However, if you cannot do without designated landmarks, there are some lovely churches like for instance Agia Triada right in the center. This cathedral, dedicated to the Holy Trinity, is a three-nave Byzantine basilica known for its extensive interior paintings and colorful mosaic on the facade.
Then, on a promontory in the north of Agios Nikolaos, stand the Byzantine church of Agios Nikolaos which gives the town its name, obviously.
On The Waterfront
In Agios Nikolaos, it’s all about the waters. Apart from the iconic Lake Voulismeni, there is also a port in the very heart of town. It is lined with hotels and guest houses, cafeterias, and lovely specialty shops. Agios Nikolaos’ harbor is also a favorite destination for liners cruising the southeastern Mediterranean.
A few kilometers north of the city is the Spinalonga peninsula which is connected to the mainland by a causeway. North of the peninsula is the much smaller Spinalonga island. During the Venetian era, salt was harvested from salt pans around the island. Also, until the middle of the 20th century, it was a leper station and actually the last leper colony in all of Europe.
Today, you can visit it by boat but only on a day tour as there are no accommodations on the island. Apart from the abandoned leper colony and the fortress which has been a Unesco World Heritage Site since 2014, Spinalonga is known for pebble beaches alongside amazing waters. On this website, you can check out options on how to visit Spinalonga comfortably by boat.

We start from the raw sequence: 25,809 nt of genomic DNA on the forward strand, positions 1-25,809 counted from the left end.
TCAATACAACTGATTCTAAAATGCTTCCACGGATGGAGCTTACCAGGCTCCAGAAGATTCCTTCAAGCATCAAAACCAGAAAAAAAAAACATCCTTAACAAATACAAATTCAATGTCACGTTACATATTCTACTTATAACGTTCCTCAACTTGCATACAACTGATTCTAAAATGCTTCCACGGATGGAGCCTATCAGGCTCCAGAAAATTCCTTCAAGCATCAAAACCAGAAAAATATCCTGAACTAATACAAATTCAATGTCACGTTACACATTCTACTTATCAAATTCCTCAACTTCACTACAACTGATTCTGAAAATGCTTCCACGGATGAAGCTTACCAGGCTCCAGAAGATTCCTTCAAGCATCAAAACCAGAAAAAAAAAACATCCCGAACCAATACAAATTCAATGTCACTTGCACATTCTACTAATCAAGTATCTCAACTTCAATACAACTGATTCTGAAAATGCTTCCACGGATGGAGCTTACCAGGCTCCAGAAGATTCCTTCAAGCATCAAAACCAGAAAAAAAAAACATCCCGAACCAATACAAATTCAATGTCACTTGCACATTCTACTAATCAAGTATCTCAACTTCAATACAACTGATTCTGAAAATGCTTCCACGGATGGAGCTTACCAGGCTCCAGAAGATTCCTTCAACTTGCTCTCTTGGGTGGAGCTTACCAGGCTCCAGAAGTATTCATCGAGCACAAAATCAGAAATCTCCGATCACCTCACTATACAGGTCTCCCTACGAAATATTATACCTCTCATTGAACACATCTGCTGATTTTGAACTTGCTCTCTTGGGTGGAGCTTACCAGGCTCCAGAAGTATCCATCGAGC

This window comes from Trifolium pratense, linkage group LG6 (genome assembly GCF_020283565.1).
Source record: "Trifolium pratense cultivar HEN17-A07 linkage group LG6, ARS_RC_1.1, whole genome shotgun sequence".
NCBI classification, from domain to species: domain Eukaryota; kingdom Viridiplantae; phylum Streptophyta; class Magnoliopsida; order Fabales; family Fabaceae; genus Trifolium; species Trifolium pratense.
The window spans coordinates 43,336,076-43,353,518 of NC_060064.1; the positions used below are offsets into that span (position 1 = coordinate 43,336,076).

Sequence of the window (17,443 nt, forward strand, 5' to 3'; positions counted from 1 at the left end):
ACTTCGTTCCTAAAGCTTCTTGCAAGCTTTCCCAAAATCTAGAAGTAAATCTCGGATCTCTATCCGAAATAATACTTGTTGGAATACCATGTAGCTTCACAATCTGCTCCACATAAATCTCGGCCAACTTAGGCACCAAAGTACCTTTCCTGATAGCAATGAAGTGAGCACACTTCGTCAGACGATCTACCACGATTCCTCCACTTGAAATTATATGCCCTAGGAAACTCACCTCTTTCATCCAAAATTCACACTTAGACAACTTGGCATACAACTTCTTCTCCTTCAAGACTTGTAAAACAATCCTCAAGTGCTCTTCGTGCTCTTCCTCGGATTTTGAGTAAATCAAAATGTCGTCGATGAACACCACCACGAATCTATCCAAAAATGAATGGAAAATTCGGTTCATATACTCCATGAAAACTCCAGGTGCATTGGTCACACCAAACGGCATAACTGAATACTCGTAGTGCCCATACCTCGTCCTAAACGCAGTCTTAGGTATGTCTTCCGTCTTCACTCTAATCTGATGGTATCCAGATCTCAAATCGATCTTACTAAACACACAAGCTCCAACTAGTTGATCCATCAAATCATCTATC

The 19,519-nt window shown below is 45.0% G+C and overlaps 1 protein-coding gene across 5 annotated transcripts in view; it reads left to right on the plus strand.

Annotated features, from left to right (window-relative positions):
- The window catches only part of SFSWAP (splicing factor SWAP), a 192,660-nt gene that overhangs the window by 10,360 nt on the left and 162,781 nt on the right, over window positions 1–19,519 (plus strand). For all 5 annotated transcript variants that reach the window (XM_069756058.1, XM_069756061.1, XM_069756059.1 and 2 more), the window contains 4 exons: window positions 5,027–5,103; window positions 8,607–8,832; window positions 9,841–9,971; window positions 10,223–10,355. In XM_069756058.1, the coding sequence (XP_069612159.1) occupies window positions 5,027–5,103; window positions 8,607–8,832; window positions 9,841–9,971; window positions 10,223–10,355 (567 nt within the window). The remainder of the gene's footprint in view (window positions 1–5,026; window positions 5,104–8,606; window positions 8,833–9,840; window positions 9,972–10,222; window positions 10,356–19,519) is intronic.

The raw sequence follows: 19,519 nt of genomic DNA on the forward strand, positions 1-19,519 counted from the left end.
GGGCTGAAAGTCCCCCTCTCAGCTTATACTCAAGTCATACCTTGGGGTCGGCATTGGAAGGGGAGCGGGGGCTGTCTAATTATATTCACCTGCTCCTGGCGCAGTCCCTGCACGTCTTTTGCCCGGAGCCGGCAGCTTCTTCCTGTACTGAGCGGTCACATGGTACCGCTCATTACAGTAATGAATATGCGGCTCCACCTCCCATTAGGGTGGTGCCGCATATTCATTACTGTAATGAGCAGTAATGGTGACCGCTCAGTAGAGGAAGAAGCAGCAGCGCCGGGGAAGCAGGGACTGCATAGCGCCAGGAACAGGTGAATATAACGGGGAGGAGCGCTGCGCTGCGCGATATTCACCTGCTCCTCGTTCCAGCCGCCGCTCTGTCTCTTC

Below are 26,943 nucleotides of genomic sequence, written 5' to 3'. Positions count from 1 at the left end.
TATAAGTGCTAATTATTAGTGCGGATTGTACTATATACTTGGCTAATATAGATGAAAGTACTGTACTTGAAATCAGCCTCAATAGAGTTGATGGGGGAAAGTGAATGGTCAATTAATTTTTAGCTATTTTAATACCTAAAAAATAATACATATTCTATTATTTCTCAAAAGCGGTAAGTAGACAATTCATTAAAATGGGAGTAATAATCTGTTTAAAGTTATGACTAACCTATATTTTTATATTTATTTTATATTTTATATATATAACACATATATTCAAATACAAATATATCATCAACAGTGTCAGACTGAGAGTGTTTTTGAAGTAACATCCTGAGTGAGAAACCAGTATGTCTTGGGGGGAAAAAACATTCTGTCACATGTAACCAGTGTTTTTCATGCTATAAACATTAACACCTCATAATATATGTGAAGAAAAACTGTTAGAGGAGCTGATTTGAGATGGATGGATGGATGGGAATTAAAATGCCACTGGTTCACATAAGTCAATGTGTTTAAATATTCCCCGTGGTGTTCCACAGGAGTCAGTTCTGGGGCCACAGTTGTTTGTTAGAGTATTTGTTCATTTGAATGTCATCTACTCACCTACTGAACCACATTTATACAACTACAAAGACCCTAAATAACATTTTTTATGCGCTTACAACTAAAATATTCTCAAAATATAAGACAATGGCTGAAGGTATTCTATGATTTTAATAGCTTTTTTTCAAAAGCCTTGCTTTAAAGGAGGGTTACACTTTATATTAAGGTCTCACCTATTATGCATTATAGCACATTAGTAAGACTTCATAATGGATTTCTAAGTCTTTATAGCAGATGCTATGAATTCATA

Also, there are the two islets Agii Pantes and Mikronissi located right off the coast of Agios Nikolaos. However, only a small sandy beach can be visited by boat as the islands are nature reserves for the Cretan wild goats.
In Agios Nikolaos’ vicinity are also significant archeological sites like the ancient city of Lato, one of Antiquity’s most important Dorian cities. However, if you are coming to Agios Nikolaos on a day trip, you might not have enough time to explore more of the surroundings on your own. In this, you might opt for an organized tour:
How to Get There
Agios Nikolaos has no airport of its own, obviously. The closest one is on the outskirts of Heraklion.
If you haven’t booked a package where the travel company arranges the shuttle from the airport or jetty to your hotel, you have different options for how to get to your final destination. The most comfortable option is taking a cab, obviously. The ride will take about one hour and should cost around 75 to 80 €uros. In any case, don’t forget to clearly agree on the fare with the driver before you board his cab.